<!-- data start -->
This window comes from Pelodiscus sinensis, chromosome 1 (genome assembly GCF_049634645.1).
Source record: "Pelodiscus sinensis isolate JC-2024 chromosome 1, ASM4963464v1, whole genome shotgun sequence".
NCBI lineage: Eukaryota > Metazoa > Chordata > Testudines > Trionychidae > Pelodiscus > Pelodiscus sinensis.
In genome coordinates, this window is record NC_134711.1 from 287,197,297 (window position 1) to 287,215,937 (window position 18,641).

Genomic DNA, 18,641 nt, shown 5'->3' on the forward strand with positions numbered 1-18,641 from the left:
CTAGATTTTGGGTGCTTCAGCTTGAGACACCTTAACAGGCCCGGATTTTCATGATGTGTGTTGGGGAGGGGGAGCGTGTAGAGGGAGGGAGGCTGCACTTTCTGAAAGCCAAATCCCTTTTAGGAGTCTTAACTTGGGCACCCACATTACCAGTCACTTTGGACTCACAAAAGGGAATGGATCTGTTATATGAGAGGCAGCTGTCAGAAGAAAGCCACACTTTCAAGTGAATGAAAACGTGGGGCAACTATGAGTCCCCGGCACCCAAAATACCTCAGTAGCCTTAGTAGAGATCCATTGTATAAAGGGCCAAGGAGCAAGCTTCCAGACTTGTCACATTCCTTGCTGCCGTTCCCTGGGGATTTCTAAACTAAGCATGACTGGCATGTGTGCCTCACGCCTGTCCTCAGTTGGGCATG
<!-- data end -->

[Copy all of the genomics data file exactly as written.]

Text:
This window comes from Pelodiscus sinensis, chromosome 1 (genome assembly GCF_049634645.1).
Source record: "Pelodiscus sinensis isolate JC-2024 chromosome 1, ASM4963464v1, whole genome shotgun sequence".
NCBI lineage: Eukaryota > Metazoa > Chordata > Testudines > Trionychidae > Pelodiscus > Pelodiscus sinensis.
In genome coordinates, this window is record NC_134711.1 from 287,197,297 (window position 1) to 287,215,937 (window position 18,641).

Genomic DNA, 18,641 nt, shown 5'->3' on the forward strand with positions numbered 1-18,641 from the left:
CTAGATTTTGGGTGCTTCAGCTTGAGACACCTTAACAGGCCCGGATTTTCATGATGTGTGTTGGGGAGGGGGAGCGTGTAGAGGGAGGGAGGCTGCACTTTCTGAAAGCCAAATCCCTTTTAGGAGTCTTAACTTGGGCACCCACATTACCAGTCACTTTGGACTCACAAAAGGGAATGGATCTGTTATATGAGAGGCAGCTGTCAGAAGAAAGCCACACTTTCAAGTGAATGAAAACGTGGGGCAACTATGAGTCCCCGGCACCCAAAATACCTCAGTAGCCTTAGTAGAGATCCATTGTATAAAGGGCCAAGGAGCAAGCTTCCAGACTTGTCACATTCCTTGCTGCCGTTCCCTGGGGATTTCTAAACTAAGCATGACTGGCATGTGTGCCTCACGCCTGTCCTCAGTTGGGCATG